When it comes to philosopshy it feels to me a bit like astrology, where there are some things that can work, but mostly because of auto-suggestion, or any other kind of suggestions. So, I wonder if philosopshy is a science and why so many people rely on it.

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    The way this question stands will generate a lot of various opinion. Perhaps ask more about what specific thinkers have thought of this question. – Geremia Jul 3 '17 at 3:37

No, philosophy is not a science. Science uses the scientific method to form hypotheses and then test them by gathering or generating empirical evidence. Most of the issues in philosophy are currently beyond the scope of those addressed by science - issues such as "what is knowable", "what is right and wrong", and "what is the nature of time".

  • Yes. Math doesn't follow evidence, but truth. Even if it's counterintuitive. – Erin K Carmody Jul 3 '17 at 1:47

Philosophy is the science that tries to formulate a deeper coherence of the wealth of experiences of both human/social existence and physical reality. — But, like science, philosophy has since ever been essentially censored (by religious and governmental authority; it is an error to think that the religious influence no longer continues in the underground today), with the consequence that philosophers and scientists are recording since ever solely their own projections, as already explained in several of my posts.

You do not believe that? Liebig, the most distinguished and versatile German chemist in the 19th century complained that modern philosophers (hence also Kant) “completely failed to provide assistance to scientists to broaden their insight into the nature of things and to justify it more deeply”.


You can joke around saying that 'philosophy is similar to astrology' but sooner or later you will get stuck on some kind of philosophical problem. I believe that philosophical problems are not problems that only professional philosophers deal with. They are general problems that arise within our language. Sometimes we don't even know that we have to deal with some kind of philosophical problem. For example, our children dies and we ask if there's justice on this world, we ask what is the nature of consciousness, what is the best politics, what it means to think correctly, etc.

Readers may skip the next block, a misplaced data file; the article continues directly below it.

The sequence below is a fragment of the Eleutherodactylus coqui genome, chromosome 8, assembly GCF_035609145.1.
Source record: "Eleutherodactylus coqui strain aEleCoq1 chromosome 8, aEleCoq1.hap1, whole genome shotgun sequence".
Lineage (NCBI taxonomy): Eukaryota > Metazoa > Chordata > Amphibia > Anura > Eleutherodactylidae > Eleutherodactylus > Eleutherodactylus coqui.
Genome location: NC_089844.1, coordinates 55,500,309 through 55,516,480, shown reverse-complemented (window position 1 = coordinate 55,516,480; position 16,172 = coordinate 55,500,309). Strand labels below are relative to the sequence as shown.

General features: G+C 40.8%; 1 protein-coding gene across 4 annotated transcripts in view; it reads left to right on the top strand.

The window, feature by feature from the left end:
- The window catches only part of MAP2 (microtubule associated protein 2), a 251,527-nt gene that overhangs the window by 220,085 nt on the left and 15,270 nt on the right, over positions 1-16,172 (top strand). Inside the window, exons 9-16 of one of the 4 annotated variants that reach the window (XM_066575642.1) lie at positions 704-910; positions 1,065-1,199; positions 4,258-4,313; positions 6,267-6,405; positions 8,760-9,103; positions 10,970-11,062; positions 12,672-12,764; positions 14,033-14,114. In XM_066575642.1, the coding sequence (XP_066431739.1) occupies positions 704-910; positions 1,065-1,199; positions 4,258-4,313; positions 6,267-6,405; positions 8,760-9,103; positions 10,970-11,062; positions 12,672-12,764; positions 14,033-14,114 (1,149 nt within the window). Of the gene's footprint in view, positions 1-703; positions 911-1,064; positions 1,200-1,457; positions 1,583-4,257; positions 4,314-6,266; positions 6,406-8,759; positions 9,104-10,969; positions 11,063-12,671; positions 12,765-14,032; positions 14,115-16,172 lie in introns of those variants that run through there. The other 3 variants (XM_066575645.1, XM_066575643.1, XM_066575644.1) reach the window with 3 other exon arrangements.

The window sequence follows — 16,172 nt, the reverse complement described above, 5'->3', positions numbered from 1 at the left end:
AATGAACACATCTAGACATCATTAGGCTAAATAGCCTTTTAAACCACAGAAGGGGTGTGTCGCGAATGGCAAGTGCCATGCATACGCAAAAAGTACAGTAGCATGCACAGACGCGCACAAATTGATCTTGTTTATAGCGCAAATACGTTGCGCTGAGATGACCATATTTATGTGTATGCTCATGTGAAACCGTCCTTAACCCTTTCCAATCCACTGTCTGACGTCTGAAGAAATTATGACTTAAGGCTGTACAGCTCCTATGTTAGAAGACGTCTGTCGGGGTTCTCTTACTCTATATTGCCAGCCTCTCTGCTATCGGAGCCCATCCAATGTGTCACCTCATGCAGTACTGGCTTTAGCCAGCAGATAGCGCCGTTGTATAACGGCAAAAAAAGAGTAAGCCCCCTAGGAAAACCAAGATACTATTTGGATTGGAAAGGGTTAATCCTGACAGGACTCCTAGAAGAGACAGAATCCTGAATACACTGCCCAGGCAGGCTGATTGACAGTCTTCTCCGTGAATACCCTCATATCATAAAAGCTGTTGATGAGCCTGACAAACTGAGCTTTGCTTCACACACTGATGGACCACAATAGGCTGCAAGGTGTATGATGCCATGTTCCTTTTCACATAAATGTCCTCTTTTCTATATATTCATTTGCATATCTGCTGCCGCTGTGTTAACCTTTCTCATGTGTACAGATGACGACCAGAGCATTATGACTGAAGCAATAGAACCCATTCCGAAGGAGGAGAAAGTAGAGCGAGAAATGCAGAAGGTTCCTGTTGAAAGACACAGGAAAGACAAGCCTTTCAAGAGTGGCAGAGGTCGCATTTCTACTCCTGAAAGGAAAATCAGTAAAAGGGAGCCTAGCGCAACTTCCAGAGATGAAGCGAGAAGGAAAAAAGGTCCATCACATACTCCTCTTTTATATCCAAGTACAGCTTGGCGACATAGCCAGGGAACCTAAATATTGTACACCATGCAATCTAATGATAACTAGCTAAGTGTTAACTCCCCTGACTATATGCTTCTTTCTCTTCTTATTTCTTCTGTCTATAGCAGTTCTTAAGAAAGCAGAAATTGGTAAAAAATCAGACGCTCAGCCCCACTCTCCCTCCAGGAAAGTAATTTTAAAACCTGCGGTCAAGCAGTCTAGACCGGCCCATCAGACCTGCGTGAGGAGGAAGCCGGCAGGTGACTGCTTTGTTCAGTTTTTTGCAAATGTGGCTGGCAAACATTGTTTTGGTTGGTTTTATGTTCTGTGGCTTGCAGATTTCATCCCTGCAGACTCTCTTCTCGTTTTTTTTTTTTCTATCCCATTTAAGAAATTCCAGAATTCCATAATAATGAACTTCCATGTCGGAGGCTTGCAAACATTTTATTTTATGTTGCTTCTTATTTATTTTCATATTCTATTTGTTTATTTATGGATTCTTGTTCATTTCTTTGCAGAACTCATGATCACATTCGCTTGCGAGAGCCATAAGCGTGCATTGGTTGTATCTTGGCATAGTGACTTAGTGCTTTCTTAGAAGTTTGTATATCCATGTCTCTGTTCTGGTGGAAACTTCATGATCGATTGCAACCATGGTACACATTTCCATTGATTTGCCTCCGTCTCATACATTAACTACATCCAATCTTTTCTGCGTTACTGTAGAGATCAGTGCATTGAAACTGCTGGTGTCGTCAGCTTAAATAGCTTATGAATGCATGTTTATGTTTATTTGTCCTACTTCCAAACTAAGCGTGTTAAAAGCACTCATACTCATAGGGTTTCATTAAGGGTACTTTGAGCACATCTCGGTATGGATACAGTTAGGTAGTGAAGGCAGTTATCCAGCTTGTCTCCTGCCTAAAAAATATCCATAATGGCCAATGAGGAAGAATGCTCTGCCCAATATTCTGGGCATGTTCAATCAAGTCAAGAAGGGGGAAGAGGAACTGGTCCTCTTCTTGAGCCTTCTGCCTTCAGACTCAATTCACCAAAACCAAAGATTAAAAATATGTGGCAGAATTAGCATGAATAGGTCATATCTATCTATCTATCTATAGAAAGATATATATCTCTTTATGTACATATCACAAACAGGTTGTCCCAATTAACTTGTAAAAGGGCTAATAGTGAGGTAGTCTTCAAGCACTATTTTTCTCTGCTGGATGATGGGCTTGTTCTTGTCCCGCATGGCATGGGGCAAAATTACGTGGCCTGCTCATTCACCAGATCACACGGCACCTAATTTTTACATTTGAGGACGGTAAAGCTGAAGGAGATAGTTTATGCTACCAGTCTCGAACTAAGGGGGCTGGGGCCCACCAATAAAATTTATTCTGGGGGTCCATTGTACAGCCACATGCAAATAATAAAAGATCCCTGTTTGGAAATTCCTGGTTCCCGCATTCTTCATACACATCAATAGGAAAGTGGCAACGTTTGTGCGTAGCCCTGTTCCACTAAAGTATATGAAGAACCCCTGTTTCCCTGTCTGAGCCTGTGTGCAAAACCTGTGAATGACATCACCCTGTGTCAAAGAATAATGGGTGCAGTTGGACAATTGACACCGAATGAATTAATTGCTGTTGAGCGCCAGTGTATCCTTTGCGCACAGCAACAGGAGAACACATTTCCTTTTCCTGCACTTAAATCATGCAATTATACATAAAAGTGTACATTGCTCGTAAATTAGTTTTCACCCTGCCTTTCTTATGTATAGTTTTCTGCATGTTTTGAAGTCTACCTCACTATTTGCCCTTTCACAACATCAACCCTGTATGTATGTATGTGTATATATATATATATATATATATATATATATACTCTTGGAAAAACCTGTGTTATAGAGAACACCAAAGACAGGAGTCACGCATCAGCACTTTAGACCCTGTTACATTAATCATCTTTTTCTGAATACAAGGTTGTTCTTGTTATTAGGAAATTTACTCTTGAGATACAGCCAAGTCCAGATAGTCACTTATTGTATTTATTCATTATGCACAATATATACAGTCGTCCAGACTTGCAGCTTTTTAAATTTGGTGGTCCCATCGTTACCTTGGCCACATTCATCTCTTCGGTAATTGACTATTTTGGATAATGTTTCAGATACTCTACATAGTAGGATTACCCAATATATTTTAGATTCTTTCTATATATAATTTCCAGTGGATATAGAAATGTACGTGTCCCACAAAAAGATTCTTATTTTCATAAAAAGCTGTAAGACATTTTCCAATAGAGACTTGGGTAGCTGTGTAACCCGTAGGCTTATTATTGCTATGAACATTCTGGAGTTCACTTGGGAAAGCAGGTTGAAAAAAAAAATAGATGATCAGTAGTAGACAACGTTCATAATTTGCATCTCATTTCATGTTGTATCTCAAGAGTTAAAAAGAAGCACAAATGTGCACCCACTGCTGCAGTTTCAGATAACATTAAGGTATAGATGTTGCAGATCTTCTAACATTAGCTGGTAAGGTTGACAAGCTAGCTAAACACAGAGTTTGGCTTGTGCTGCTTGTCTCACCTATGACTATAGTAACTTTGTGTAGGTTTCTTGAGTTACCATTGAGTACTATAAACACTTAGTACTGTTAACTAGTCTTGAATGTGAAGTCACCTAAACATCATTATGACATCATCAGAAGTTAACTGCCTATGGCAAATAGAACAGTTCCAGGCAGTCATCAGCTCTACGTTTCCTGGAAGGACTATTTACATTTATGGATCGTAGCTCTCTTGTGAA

There is no way that science alone can answer on above questions for they are pseudo questions in some way - they rest on misunderstanding of the grammar of our language. Besides that they are linked to our subjective values and beliefs - whether we believe in god, freedom, equality, etc.

Therefore, when we are trying to answer some philosophical problem, we have to take into account this complex and overlapping web of different fields and acknowledge differences between them. For example, you can't ask the same kind of questions and expect the same kind of answers in science or in ethics. Science discovers new and interesting facts that can be confirmed or refuted through experience. Ethics doesn't work that way. You can't 'look into' the world and discover 'good'. Philosophical problem arises when we try to answer what is the nature of good on the model of empirical sciences.

That was trivial example, so let's consider another one. What if I ask, what is the nature of mind and body? Are these two different substances or one? How do they relate to each other? Is mind open to empirical investigations of natural sciences or is it strictly domain of philosophy, maybe even religion?

I believe that philosophy can give us an overview of specific area of language that troubles us. It directs thinking and prevents us to fall into traps of our language. In this way it is far far away from astrology and even astronomy. It is more close to mathematics and logic because of it's a priori structure - they are also in the same way independent from empirical facts.


In my experience, math is not exactly science. I'm a set-theorist so it's very philosophical. Science is an approximation and math (some philosophy) is about pure reality.

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